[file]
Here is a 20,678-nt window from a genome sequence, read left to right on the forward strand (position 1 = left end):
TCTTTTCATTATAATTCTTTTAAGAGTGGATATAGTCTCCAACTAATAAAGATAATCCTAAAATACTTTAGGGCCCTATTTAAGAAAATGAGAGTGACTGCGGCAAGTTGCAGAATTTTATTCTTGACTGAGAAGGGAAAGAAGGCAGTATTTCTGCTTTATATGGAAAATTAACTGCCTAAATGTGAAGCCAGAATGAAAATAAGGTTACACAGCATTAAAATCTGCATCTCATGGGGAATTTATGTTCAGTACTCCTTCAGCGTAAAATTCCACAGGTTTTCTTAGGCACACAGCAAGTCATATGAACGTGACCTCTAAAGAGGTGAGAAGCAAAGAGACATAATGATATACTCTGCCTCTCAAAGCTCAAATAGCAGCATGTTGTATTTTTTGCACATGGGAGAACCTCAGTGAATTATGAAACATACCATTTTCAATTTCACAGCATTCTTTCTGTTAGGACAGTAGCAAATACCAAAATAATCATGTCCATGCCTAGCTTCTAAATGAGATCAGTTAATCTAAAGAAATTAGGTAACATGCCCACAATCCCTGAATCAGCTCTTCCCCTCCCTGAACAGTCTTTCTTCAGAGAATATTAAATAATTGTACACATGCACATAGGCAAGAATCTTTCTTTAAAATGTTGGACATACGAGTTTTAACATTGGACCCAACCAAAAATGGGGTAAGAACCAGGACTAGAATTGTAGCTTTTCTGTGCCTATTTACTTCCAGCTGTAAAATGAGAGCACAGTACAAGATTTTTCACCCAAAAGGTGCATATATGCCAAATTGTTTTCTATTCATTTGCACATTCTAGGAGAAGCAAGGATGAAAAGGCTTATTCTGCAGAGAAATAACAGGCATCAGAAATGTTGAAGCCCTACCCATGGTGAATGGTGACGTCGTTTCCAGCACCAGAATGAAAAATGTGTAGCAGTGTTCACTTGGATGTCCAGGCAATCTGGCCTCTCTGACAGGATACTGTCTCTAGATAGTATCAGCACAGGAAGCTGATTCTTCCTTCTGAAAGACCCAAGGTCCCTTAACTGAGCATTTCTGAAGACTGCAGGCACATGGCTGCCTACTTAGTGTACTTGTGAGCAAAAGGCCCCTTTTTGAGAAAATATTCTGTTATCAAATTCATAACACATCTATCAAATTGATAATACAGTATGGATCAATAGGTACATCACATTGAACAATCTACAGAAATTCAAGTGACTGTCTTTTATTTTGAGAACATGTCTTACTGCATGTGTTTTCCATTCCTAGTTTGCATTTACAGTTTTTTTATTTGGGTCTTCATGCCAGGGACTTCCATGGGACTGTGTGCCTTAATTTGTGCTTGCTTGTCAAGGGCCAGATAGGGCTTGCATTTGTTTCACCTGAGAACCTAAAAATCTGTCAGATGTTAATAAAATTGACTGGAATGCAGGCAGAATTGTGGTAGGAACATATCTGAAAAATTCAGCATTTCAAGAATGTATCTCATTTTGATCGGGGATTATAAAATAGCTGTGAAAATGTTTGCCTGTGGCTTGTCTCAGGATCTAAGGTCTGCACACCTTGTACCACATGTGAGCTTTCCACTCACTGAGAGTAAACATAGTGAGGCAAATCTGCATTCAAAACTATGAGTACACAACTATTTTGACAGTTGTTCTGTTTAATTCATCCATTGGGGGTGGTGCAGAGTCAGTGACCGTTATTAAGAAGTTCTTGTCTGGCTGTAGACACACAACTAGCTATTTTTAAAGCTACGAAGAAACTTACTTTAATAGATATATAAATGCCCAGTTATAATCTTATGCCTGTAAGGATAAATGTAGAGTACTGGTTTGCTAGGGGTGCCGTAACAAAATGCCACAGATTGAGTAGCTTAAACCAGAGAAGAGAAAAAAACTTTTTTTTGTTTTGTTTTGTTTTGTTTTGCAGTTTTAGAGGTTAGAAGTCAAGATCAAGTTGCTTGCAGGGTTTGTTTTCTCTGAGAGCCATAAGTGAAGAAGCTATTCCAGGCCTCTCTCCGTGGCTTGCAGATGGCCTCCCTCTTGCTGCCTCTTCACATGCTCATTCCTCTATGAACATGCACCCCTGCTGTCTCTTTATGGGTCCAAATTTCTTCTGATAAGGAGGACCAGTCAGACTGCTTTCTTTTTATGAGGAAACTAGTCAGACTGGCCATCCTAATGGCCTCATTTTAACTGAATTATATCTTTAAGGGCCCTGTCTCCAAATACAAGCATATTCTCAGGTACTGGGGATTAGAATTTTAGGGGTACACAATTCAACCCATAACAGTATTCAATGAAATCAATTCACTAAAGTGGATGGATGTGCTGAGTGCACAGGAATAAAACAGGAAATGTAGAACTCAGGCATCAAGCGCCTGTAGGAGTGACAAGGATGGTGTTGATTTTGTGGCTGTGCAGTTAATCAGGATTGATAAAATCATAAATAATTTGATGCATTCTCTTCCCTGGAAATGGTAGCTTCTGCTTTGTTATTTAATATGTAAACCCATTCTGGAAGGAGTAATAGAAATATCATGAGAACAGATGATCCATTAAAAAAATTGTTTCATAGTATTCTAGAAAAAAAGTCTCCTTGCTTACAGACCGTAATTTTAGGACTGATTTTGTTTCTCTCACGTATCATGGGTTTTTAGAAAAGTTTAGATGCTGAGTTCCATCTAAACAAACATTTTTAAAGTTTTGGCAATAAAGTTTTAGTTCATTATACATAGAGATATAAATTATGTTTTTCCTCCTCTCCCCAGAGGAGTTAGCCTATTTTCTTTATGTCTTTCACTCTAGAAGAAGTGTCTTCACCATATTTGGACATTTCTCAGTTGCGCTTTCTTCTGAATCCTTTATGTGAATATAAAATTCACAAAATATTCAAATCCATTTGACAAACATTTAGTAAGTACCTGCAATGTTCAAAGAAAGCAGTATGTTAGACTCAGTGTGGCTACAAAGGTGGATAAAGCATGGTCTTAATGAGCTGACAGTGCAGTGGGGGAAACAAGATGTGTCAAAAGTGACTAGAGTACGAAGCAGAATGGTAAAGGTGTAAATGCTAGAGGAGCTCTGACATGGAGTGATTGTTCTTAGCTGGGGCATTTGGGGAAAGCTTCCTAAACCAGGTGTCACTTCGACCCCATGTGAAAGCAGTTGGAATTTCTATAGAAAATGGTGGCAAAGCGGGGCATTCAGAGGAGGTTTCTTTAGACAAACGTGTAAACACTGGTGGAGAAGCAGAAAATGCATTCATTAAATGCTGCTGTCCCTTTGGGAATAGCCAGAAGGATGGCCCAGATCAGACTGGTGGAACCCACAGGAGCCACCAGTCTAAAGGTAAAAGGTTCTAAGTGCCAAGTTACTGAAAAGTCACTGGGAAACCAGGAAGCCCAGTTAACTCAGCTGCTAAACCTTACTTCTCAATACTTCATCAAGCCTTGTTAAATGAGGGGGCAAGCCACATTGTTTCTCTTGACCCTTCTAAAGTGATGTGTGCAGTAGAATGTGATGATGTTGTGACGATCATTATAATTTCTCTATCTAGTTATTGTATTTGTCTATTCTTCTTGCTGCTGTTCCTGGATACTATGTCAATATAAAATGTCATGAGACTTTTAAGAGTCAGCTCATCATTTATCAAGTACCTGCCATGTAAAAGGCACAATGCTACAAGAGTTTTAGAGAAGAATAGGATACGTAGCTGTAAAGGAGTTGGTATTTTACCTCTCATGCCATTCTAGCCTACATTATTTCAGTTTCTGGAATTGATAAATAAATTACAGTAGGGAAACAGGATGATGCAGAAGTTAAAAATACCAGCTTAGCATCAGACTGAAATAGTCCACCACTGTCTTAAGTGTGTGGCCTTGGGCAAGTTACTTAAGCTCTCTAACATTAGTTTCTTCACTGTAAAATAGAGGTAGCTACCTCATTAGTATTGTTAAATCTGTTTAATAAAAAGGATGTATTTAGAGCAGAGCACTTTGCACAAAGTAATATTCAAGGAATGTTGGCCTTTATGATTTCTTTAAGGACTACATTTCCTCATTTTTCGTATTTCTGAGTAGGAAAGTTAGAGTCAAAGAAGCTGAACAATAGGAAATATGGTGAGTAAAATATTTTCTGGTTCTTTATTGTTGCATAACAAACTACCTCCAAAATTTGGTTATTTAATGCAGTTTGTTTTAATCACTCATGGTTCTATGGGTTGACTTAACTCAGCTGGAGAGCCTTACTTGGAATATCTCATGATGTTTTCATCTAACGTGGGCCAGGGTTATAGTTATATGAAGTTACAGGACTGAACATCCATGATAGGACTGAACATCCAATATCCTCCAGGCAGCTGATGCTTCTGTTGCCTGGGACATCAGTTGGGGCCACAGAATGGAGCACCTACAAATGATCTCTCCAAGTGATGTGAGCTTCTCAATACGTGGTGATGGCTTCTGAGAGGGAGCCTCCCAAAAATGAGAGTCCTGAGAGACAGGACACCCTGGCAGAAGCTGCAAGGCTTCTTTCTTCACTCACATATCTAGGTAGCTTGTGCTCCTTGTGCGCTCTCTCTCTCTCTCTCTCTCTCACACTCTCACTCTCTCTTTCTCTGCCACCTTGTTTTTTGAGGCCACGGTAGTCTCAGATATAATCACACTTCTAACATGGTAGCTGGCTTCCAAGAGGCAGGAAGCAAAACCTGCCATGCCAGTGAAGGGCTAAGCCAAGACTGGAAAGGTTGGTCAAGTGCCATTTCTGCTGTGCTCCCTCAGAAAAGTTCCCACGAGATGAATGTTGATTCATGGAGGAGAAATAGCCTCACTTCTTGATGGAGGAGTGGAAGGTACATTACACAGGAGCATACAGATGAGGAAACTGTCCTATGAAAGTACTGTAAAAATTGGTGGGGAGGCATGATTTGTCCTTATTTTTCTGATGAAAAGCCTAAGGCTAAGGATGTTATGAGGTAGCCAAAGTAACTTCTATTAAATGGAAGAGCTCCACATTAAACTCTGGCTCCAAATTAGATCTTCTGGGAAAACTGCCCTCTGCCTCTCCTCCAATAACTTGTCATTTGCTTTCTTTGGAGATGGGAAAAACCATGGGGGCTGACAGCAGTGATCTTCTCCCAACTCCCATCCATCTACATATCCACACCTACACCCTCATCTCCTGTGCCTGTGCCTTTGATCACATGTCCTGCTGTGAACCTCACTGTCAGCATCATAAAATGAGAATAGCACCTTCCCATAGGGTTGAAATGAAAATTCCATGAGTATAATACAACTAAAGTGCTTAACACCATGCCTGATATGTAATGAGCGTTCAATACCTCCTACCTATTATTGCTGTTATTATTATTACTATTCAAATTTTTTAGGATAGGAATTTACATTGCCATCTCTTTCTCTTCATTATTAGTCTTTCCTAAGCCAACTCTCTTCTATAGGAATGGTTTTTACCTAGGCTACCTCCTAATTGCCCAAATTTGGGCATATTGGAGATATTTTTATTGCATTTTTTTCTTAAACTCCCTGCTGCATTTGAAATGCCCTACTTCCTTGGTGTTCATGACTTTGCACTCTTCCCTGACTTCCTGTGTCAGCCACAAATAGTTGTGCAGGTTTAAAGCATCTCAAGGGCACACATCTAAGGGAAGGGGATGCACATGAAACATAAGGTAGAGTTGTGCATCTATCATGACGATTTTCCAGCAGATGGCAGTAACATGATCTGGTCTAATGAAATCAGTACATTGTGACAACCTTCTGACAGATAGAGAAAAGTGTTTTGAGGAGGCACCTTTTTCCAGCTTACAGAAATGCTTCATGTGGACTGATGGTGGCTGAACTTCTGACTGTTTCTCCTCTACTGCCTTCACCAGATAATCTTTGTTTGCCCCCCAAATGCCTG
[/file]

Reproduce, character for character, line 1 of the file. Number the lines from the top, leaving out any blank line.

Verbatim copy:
Here is a 20,678-nt window from a genome sequence, read left to right on the forward strand (position 1 = left end):